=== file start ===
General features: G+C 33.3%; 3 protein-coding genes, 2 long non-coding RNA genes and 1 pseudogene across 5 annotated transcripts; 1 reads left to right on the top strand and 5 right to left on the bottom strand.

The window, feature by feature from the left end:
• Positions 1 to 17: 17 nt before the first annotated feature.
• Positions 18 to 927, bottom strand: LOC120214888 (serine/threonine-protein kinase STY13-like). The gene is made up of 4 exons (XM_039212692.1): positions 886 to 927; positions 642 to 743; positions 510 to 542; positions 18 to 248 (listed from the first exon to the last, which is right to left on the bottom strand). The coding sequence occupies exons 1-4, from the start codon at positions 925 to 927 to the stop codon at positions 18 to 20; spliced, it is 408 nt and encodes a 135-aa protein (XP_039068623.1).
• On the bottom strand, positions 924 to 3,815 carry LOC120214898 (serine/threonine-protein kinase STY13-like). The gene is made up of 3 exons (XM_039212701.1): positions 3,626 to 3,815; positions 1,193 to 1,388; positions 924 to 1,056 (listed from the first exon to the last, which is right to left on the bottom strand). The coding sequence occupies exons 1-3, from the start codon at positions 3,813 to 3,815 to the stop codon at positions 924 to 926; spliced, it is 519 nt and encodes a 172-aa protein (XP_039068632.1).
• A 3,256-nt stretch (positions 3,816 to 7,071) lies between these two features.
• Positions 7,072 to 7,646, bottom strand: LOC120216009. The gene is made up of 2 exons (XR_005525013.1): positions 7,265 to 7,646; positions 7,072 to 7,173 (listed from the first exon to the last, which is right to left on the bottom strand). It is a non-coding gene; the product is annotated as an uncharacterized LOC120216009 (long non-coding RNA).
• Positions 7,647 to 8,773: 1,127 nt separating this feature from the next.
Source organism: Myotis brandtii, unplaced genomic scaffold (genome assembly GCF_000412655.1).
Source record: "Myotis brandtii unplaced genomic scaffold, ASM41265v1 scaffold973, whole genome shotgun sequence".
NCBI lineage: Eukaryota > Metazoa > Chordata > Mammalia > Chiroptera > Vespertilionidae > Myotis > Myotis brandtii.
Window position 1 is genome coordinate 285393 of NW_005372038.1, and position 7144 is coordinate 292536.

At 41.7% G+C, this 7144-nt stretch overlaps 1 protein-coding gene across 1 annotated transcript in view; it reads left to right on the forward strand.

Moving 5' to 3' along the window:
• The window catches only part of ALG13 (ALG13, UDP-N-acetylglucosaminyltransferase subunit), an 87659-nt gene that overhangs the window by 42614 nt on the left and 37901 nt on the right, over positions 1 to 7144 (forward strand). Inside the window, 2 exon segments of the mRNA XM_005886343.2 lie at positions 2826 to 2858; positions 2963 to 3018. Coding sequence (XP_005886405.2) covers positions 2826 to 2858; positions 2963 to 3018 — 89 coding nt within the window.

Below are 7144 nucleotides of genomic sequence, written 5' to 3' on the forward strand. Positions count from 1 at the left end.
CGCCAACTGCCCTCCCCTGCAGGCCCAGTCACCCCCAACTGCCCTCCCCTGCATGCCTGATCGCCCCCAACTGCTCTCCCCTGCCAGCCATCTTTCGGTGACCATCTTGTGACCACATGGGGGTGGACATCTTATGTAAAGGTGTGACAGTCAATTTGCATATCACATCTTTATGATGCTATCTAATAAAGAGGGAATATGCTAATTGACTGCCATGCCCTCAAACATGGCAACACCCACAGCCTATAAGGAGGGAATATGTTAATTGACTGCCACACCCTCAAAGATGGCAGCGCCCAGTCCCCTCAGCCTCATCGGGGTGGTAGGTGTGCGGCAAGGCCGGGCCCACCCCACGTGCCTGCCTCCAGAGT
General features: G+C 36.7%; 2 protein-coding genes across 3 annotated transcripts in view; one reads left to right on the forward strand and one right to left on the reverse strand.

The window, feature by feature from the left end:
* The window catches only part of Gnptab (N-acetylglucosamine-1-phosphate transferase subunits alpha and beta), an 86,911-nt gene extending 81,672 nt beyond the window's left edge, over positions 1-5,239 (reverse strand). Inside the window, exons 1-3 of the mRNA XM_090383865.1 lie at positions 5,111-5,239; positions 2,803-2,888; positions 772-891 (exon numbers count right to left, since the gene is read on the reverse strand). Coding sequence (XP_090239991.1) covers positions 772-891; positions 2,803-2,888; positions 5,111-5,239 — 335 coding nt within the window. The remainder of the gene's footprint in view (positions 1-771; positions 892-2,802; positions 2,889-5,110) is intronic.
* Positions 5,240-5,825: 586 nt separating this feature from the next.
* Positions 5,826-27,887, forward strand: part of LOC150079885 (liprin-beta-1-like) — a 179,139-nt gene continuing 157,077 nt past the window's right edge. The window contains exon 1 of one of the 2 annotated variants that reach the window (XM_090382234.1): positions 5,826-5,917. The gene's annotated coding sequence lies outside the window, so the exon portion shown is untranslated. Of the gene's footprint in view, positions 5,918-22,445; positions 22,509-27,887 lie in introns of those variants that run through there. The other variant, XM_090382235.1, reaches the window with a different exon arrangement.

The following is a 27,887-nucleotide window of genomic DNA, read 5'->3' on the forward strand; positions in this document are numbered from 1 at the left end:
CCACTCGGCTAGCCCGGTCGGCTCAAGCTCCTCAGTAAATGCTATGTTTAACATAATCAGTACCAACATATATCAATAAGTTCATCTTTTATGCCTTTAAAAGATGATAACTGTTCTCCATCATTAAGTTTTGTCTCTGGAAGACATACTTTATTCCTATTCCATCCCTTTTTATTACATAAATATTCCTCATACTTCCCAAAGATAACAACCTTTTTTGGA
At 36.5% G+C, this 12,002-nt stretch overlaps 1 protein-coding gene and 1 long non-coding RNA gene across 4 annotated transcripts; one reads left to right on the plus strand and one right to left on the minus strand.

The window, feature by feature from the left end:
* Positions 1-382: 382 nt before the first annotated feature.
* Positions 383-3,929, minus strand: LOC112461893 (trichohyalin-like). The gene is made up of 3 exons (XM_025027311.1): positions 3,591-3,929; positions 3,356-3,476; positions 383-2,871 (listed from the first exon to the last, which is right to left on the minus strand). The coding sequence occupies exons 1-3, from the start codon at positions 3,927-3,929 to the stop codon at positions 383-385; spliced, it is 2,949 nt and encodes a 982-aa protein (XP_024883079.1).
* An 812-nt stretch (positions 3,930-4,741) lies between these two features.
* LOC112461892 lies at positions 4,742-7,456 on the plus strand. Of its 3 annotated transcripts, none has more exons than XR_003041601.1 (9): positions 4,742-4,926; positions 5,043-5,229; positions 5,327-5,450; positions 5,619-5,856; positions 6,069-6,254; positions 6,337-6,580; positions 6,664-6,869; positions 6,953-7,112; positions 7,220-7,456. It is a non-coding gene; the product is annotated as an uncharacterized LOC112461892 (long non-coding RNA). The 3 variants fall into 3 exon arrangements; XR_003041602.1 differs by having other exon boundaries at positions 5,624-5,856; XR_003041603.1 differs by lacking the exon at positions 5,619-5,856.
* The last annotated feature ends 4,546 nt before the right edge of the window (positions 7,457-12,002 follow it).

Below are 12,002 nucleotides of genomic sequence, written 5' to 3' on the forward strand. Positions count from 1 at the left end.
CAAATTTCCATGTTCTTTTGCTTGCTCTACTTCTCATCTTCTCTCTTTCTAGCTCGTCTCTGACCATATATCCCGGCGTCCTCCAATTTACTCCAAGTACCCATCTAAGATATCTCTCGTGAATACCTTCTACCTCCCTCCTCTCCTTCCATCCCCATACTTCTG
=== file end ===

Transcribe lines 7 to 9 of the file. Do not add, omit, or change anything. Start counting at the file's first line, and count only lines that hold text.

• Positions 7,072 to 7,646, bottom strand: LOC120216009. The gene is made up of 2 exons (XR_005525013.1): positions 7,265 to 7,646; positions 7,072 to 7,173 (listed from the first exon to the last, which is right to left on the bottom strand). It is a non-coding gene; the product is annotated as an uncharacterized LOC120216009 (long non-coding RNA).
• Positions 7,647 to 8,773: 1,127 nt separating this feature from the next.
Source organism: Myotis brandtii, unplaced genomic scaffold (genome assembly GCF_000412655.1).